Unravelling the human dynamics of an investment
Many high potential businesses do not fail because of intrinsic problems with the product or service, poor market conditions or, even, simply bad luck. They do so because the people running the enterprise lack the right attitudes, motivations, and confidence. Many investors have a hunch that something may not be ‘quite right’, but don’t have access to the expertise to assess the risks or improve the chances of success.
Mention ‘due diligence’ to most investors and they describe their analysis of the business, its’ market potential, product or service capabilities, past performance and ownership history. They may have met members of the executive team and developed an impression of their likely abilities, often by reading a few carefully prepared biographical notes that focus on qualifications and experience.
In the past, recognising the importance of a balanced leadership team, a few investors have used psychometric assessments to get a picture of the relative and combined strengths and weaknesses of the proposed management team. While this gives some insights into the individuals, such instruments are not usually contextual – they don’t tell us how the individuals are likely to cope with the growing business, whether they appreciate the ways in which their role will change, how they will respond to very different expectations and performance measures. Nor do these tools give us any real insights into the motivations of the individual as they embark, often for the first time, on a path in which they will be expected to demonstrate far more autonomous leadership than before.
At the senior management level, we generally expect individuals to have the knowledge and essential skills to perform their job. A large corporate structure is highly protected and doing well within it is very different from doing so in a smaller, investor-backed, business. In this situation, two qualities come to the fore: individuals’ attitudes and their confidence. These are subtle and rarely assessed by a ‘scientific’ method and yet they are crucial to the success of the enterprise AND YOUR INVESTMENT.
You will have plenty of experience, I am sure, of leadership teams that fail to deliver despite the promise of their proposition. When that failure is examined retrospectively, technology, markets, external economics and, even, luck will be given as reasons. Rarely will the confidence and attitudes of the team members be considered even though there is evidence that as much as 90% of performance is dictated by these. Whether led by one charismatic individual whose personal agendas (usually ego-driven rather than financial) dominate their decision making, or their confidence crumbles when they’ve no external authority reinforcing them, cajoling or incentives will not turn them around.
The art of investment depends not only on a scientific approach but also on an understanding of the subtler dynamics at work within the leadership team, and that is where I help investors.
Drawing on a background in Behavioural Science, a training in psychotherapy, 20yrs experience shaping cultural aspects of work-place performance, and over a decade in leadership development, I have worked with a small number of investors in the assessment of the potential human risks associated with a possible venture. I make no excuses – my approach is steeped in the art of psychodynamics and depends on my ability to establish an intuitive connection with the individuals and the organisation that they are leading – if it was purely scientific, then anyone could do it. That said, psychodynamics is one of a handful of branches of psychotherapy recognised by the NHS as scientifically valid.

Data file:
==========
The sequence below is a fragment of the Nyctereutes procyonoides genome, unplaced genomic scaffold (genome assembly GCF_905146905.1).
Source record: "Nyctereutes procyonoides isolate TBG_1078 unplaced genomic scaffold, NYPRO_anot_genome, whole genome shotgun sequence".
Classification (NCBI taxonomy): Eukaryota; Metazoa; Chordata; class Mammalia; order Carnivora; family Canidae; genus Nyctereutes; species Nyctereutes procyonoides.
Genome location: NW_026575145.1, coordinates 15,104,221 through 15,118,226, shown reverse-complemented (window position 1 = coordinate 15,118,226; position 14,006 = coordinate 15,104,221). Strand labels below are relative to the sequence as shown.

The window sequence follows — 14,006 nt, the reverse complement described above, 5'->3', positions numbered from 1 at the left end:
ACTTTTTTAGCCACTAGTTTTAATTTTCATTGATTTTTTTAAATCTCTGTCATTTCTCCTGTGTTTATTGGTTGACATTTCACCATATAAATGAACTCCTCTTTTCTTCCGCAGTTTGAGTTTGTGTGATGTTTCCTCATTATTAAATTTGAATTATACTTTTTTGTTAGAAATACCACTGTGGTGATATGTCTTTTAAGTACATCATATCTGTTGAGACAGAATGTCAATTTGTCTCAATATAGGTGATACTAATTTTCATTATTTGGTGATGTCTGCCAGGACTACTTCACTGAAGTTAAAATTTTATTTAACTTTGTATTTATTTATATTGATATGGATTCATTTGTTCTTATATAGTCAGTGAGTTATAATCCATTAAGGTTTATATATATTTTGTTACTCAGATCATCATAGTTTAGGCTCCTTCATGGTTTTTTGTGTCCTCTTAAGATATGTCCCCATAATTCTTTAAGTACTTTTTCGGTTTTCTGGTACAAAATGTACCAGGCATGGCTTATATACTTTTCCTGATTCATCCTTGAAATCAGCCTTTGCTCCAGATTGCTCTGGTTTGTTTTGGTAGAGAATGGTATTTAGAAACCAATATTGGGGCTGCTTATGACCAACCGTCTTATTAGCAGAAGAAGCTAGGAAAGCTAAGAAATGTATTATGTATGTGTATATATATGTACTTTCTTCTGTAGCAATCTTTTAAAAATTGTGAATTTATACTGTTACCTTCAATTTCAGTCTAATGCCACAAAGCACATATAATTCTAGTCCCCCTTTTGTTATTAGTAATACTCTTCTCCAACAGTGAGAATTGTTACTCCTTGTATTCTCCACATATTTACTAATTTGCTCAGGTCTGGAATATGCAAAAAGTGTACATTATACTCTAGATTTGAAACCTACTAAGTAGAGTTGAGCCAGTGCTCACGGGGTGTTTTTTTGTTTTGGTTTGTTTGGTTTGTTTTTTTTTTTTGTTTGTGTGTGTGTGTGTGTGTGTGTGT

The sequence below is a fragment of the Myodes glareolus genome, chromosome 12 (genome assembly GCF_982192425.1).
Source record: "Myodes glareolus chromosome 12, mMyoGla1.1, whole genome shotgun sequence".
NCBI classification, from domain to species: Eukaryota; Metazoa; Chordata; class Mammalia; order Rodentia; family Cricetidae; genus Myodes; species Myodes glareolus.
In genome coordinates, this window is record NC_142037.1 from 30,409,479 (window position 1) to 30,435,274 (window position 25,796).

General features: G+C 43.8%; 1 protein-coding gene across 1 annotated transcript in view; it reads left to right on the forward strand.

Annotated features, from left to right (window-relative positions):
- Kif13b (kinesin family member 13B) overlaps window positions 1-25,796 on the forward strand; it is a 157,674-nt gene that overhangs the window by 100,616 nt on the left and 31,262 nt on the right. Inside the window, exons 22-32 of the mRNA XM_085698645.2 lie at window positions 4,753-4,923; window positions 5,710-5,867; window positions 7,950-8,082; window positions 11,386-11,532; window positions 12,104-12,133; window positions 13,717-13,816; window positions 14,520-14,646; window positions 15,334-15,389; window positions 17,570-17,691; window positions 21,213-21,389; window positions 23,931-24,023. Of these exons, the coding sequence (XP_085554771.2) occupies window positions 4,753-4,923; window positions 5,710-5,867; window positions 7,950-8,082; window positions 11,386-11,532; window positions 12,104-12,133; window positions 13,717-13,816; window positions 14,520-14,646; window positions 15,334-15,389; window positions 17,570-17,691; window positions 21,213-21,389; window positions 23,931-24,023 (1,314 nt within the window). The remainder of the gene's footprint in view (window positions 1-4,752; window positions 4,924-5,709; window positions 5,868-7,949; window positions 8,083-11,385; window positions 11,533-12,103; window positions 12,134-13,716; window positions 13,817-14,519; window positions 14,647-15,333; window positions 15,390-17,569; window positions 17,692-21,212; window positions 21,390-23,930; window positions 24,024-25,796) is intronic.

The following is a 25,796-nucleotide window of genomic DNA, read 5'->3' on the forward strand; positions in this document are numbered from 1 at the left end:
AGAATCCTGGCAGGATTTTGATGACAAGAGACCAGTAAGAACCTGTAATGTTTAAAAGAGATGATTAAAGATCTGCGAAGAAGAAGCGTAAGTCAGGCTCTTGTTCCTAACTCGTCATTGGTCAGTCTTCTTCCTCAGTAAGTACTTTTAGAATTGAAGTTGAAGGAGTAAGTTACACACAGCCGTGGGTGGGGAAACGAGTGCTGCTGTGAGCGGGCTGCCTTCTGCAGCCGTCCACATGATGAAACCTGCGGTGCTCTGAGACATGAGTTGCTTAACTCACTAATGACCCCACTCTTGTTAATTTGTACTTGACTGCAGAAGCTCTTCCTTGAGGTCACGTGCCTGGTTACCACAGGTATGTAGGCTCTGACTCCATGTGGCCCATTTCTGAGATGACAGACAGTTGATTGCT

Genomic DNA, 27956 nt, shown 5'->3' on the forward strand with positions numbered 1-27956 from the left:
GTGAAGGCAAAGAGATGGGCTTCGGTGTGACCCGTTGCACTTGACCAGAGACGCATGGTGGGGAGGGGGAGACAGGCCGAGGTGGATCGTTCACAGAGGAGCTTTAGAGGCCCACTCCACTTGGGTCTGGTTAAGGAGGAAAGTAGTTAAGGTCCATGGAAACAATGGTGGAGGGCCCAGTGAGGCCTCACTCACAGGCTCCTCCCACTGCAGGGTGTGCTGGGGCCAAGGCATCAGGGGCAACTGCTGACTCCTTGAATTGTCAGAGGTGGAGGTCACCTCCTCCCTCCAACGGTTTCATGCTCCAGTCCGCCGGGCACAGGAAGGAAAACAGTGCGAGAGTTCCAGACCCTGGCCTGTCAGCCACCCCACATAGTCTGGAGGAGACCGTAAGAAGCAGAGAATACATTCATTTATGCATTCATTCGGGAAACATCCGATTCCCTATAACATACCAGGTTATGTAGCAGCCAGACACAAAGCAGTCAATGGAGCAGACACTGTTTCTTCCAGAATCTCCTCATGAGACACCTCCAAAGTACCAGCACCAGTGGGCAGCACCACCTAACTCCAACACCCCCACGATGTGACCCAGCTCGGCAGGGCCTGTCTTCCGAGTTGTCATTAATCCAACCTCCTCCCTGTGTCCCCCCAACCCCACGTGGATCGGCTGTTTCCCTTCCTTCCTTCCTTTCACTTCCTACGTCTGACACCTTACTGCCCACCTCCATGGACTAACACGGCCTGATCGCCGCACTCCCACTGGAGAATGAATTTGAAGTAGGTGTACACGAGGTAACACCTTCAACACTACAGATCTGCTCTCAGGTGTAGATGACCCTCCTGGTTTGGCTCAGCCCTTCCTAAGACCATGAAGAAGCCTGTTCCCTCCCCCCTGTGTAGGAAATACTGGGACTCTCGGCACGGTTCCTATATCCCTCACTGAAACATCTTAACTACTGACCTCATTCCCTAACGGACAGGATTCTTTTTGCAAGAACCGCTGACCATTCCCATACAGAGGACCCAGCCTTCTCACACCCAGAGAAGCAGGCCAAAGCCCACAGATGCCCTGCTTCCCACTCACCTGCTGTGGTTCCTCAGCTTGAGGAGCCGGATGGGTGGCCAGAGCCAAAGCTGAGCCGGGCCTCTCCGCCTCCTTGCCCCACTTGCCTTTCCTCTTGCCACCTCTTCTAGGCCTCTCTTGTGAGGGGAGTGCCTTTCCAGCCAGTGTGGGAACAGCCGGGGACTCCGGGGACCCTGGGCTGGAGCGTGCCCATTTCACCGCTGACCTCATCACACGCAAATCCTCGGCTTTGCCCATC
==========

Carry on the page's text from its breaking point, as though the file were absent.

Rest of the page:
Over the years, I have highlighted individuals whose personal needs dominate their decision-making, others close to meltdown, some critical to the success of the venture who were protected by their peers despite being unable to fulfil their role. I have helped expose fears, projections, and disabling mind-sets. Quite extraordinary dynamics within teams that have predetermined the outcome of discussions and prevented effective action, have been unravelled, and glue that appeared to bond some teams together has been seen to be based on pre-existing pathologies rather than healthy factors.
Typically, asked by an investor to visit their prospective* client, I combine a tour of the organisation with one-on-one interviews of the leadership team and a few other critical staff. No one is expected to reveal more of themselves than they are prepared to, but individuals often report that the interview itself was particularly helpful to them in exploring their doubts and uncertainties. At the end of this process, I prepare a succinct report outlining the strengths and potential threats associated with individuals, observations on the collective and how it might work, and any other overall observations. I see no value in couching this in vague terms – it aims to inform not obscure. I expect the report to be treated in complete confidence, and to be a part (not the whole) of the wider diligence process. IF we agree that it is appropriate, I am happy to discuss elements within it with the team and explore how they can be more effective in the future.
* From time-to-time, I am asked to fulfil a similar role within an existing investment. While the process may be slightly different I am happy to work in this way too.